Automounting Not Working

I’ve been looking to get my drives to automount on boot up and for some reason they’re not, I’ve got my Linux machine running "Ubuntu 20.04.3 LTS" I’m using the GUI version since I’m still really just learning it all, I’ve set the drives in the interface to mount on boot.

However when I go into my file manager or command line they’re not there, what I have to do to get them working is to go into my File Manager and then "Other Locations" and my drives are found in there, after clicking on of them they load and mount, is there any other way to get these to boot up before I login and or when I do login?

It’s just a hassle to do it every boot.

Thanks in advance.

Here is Solutions:

We have many solutions to this problem, But we recommend you to use the first solution because it is tested & true solution that will 100% work for you.

Solution 1

Following explains step by step how to configure a drive in the standard Ubuntu desktop so it automounts. Note that you must have administrator rights on the computer to be able to complete this.

Automounting the drive

  1. Decide where you want that drive to be mounted. As an example, I will assume you want to mount the drive in a directory /media/datadrive.
  2. Create the directory where the drive should be mounted. Because this directory will be within the system directories, you need administration priviledges to create it. Open a terminal and create that directory with the command sudo mkdir /media/datadrive.
  3. Open Disks. Click your drive in the left pane. The map with partitions it contains is on the right pane. A partition contains a file system.
    Automounting Not Working
  4. Click the partition you want to automount during startup so it is highlighted, then click the cog icon under the map. Select "Edit mount options".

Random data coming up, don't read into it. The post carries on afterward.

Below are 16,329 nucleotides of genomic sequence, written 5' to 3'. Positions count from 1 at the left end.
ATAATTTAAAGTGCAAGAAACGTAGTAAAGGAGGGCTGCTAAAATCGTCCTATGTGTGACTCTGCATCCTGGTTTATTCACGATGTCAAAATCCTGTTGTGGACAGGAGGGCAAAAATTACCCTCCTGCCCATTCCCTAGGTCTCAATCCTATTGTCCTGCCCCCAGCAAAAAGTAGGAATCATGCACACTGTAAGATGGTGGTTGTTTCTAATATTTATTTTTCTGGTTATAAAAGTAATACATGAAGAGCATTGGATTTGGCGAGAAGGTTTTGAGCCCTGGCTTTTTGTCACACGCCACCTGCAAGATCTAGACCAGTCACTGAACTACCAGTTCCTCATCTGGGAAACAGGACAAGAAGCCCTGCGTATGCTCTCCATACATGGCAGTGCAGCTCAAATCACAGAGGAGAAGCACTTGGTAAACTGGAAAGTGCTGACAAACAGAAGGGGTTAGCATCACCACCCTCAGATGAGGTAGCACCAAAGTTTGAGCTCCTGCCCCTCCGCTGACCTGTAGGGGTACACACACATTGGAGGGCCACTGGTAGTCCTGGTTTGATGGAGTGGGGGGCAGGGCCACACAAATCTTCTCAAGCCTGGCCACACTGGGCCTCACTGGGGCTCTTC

Automounting Not Working
  5. In the dialog that appears, uncheck "User Session Defaults". That makes the fields available for editing. Next to "Mount point", enter the directory where your drive will be mounted. Uncheck "Show in user interface" if you do not want an icon for the partition in the file manager. Otherwise, leave that checked.
  6. Hit OK. You will now be asked your user login password.
    Automounting Not Working
    After hitting Enter, you are finished. The partition should be automatically available in the directory you specify next time you boot.

Regulating the permissions on the partition

A drive mounted this way is by default only accessible for the root user. You will need to grant permissions to other users on the system. For example, if you want to own the partition as your own user, then open a terminal and issue the command

sudo chown $USER:$USER /media/datadrive

Your user will now own the mount point. You will therefore be able to create, modify and delete files and directories on that partition.

Links: Making the partition available from within your home directory

To make the partition part of your home folder, you can create a symbolic link anywhere in your home directory to the mount point, or to any subdirectory on the partition. For example, you could have directories /media/datadrive/Archive and /media/datadrive/Moviecollection on the partition, and then make then directly available through links called Archive and Moviecollection in your home directory.

One way to create symbolic links is:

  1. Open two file manager windows, e.g. the left window showing the folder on your partition to which you want to create a symlink, and the other showing the folder where you want the links to be, e.g. your home folder.
  2. Hold Shift+Alt and drag the folder "Archive" (or any other folder you want to link to) to the other pane.
  3. Release the mouse: the symlink will be created.

Note: Use and implement solution 1 because this method fully tested our system.
Thank you 🙂

All methods was sourced from or, is licensed under cc by-sa 2.5, cc by-sa 3.0 and cc by-sa 4.0

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